"You must have noticed. I thought you said you were bi."

He should have known where all this was leading. "It depends on my mood."

"Whether you want a man or a woman?"

"If I want a man. I always like women."

"Well, he's one I wouldn't pass up if I were you."

"Pass him up?" he asked, emphasizing his astonishment. "Was he hitting on me?"

"It looked like it to me. He asked your name."

Félicien probably would have noticed the American was handsome if he had been in the mood. Joel looked to be in his early thirties, very fit and masculine, with short, light brown hair and a friendly smile. "Is that why you thought I told him you were leaving—because you thought he was hitting on me?" he asked.

"I told you the reason. He said bon voyage. And he was hitting on you." She paused a moment and added, "I bet he's rich, too."

"Are you trying to turn me into a gigolo? Not all Americans are rich."

"Everyone who stays at the Hotel Welcome is rich."

Félicien seriously doubted the American had sex on his mind. If he did, Joel just might find him a willing partner. Because Corinne would be away for two weeks, not for the money.

* * * *

When they arrived in Nice, Corinne told Félicien she'd bring her suitcase to his place around nine o'clock and caught a bus to her apartment. Félicien walked home to get his things and take them to the coin wash.

He wondered if Corinne's talk about the American was meant to test him. Since he had told her he was bisexual, she had gone out of her way to point out handsome men they passed in the street. As if sex popped into his mind every time he saw a man! He could count his homosexual experiences on the fingers of one hand: a friend he sometimes masturbated with in his early teens and a couple of perfunctory anonymous encounters while traveling. He wasn't sure that qualified as being bisexual, although the jack-off buddy relationship had lasted close to five years. His other experiences had neither turned him off nor particularly excited him. It was something he might do again between girlfriends. On the other hand, he would not consider becoming involved with a man he knew. Jules at Les Ardoises was gay, and Félicien suspected another waiter might be as well. They didn't discuss their private lives at work.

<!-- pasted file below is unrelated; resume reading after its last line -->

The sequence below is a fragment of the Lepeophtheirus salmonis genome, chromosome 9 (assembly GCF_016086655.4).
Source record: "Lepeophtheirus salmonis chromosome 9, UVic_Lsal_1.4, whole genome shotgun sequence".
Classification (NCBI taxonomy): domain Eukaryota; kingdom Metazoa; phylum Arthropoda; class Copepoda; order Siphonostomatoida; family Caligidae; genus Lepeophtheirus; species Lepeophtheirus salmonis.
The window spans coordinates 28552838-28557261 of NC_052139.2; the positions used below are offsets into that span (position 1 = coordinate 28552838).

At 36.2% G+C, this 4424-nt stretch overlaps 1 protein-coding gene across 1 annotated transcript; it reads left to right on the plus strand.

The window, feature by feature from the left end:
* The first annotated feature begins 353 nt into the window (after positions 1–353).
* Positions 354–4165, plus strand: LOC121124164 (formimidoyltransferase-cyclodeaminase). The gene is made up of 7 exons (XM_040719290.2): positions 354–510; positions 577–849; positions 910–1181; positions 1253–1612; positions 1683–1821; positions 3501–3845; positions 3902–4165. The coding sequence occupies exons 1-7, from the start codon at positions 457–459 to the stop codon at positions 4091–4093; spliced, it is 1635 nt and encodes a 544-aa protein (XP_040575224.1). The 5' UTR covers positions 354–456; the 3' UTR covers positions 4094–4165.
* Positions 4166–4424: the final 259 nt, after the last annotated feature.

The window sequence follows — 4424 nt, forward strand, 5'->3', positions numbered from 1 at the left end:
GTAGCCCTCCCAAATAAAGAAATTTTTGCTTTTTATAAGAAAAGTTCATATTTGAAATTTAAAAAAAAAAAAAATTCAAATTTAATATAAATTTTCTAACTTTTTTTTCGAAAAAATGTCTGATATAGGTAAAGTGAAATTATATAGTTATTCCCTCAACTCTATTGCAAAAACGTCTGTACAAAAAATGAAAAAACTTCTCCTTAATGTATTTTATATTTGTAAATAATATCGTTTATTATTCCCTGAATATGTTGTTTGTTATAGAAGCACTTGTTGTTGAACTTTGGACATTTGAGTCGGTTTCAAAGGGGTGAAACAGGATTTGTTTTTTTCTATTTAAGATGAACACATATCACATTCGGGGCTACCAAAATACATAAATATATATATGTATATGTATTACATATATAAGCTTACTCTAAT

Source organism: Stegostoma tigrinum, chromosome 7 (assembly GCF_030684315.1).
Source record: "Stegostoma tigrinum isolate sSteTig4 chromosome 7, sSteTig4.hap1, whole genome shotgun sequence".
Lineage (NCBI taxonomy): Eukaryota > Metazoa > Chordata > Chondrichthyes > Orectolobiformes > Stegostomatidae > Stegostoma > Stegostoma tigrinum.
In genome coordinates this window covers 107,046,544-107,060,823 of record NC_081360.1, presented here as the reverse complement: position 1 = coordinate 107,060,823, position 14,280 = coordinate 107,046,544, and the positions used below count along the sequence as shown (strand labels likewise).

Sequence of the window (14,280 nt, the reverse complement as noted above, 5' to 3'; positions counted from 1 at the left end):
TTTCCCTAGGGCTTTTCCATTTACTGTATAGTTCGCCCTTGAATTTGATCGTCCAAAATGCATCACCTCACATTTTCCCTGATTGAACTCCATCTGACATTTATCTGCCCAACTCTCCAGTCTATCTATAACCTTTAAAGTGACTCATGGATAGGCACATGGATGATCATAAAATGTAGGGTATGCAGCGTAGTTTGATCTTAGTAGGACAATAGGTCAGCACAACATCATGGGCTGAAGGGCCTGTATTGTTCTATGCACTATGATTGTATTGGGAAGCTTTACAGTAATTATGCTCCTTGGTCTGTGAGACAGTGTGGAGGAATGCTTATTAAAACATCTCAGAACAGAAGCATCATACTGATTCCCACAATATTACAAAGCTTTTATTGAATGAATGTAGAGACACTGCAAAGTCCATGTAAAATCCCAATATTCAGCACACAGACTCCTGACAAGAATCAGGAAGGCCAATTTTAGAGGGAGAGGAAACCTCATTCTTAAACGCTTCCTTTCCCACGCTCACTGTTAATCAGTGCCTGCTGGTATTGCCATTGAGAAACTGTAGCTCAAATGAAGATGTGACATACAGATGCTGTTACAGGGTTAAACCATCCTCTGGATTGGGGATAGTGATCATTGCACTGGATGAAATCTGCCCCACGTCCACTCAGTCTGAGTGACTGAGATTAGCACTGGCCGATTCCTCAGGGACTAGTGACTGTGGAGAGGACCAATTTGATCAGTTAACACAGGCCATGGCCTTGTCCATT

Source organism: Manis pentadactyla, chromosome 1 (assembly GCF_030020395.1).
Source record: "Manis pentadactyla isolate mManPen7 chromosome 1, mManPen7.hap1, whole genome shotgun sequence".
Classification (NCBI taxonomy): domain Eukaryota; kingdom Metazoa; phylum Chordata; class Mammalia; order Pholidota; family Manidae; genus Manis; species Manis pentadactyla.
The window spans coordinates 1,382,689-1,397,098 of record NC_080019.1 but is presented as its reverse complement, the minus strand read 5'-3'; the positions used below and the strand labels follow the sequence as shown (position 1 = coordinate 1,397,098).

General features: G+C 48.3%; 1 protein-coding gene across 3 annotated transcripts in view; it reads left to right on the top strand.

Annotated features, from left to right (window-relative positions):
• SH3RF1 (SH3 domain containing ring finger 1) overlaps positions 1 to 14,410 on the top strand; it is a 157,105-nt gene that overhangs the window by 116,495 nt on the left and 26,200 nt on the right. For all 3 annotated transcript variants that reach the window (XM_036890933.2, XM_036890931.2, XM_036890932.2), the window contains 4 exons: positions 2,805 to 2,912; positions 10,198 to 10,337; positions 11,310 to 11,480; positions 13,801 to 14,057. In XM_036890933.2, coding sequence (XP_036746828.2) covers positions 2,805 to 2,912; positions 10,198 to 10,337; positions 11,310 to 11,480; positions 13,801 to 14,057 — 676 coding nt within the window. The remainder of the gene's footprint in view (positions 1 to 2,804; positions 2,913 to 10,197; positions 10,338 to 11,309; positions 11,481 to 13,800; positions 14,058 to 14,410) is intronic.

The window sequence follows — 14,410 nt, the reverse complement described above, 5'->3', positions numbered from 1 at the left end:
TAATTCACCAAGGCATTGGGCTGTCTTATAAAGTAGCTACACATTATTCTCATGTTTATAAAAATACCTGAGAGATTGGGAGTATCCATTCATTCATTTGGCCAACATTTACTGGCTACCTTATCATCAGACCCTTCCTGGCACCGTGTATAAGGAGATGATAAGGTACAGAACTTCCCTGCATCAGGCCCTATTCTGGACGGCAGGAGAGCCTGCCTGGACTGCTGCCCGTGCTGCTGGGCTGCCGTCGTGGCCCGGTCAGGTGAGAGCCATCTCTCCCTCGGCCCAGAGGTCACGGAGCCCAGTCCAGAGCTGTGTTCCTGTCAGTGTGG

He couldn't understand why some people made a fuss about homosexuality. Nobody really cared one way or the other anymore except a loud-mouthed minority of uptight bigots, so why talk about it? He understood it was a matter of principle for Corinne, who was outspoken about her liberal views. Intolerance in any form raised her hackles and she openly supported all equal-rights causes, especially same-sex marriage. Early in their relationship, he had thought admitting he'd had sex with men would make him appear worldly and open minded. Now he regretted having told her, but if he said now he wasn't really bi and had only experimented a little or that he'd changed his mind, she would get angry. Besides, he might experiment again for all he knew. He just wished she'd drop the subject. Not that it was anything to be embarrassed about, but why make it a matter of pride to have a bisexual boyfriend?

Fortunately, she didn't harp on it often. She would bring up gay rights if she came across an article in the newspaper or she'd seen some reactionary politician or cleric foam at the mouth on a talk show, but she would have anyway, and when she said, "Isn't he handsome?" it wasn't necessarily for his benefit.

"As handsome as me?" he sometimes asked.

"Nobody's as handsome as you."

Félicien thought it impolite to comment on other women when he was with her, so he never did. Maybe it was why she didn't question his supposed bisexuality. Maybe she thought he was gay. Or maybe she hadn't gone on and on about the American in order to test him.

No, she couldn't possibly think him one hundred percent gay. In the eight months they had been together, he had given her all the proof she needed that he never had trouble getting it up with a woman. She had no reason to complain about his performance, nor he of hers. She was his most enthusiastic partner and certainly the prettiest and most vivacious, a petite brunette with a dimple on her cheek and an infectious smile, a smart dresser, easy to talk to and interested in everything. If he had to choose between her and the American, he wouldn't hesitate a second. Corinne would win hands down.
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Victor j. Banis said...

As usual, Anel does not disappoint. It's an intriguing excerpt, from one of the best writers in the genre.

Mykola ( Mick) Dementiuk said...

Ooh la la! Very good job. What's gay, what's bi, what's straight? Just bend down and see for yourself ;)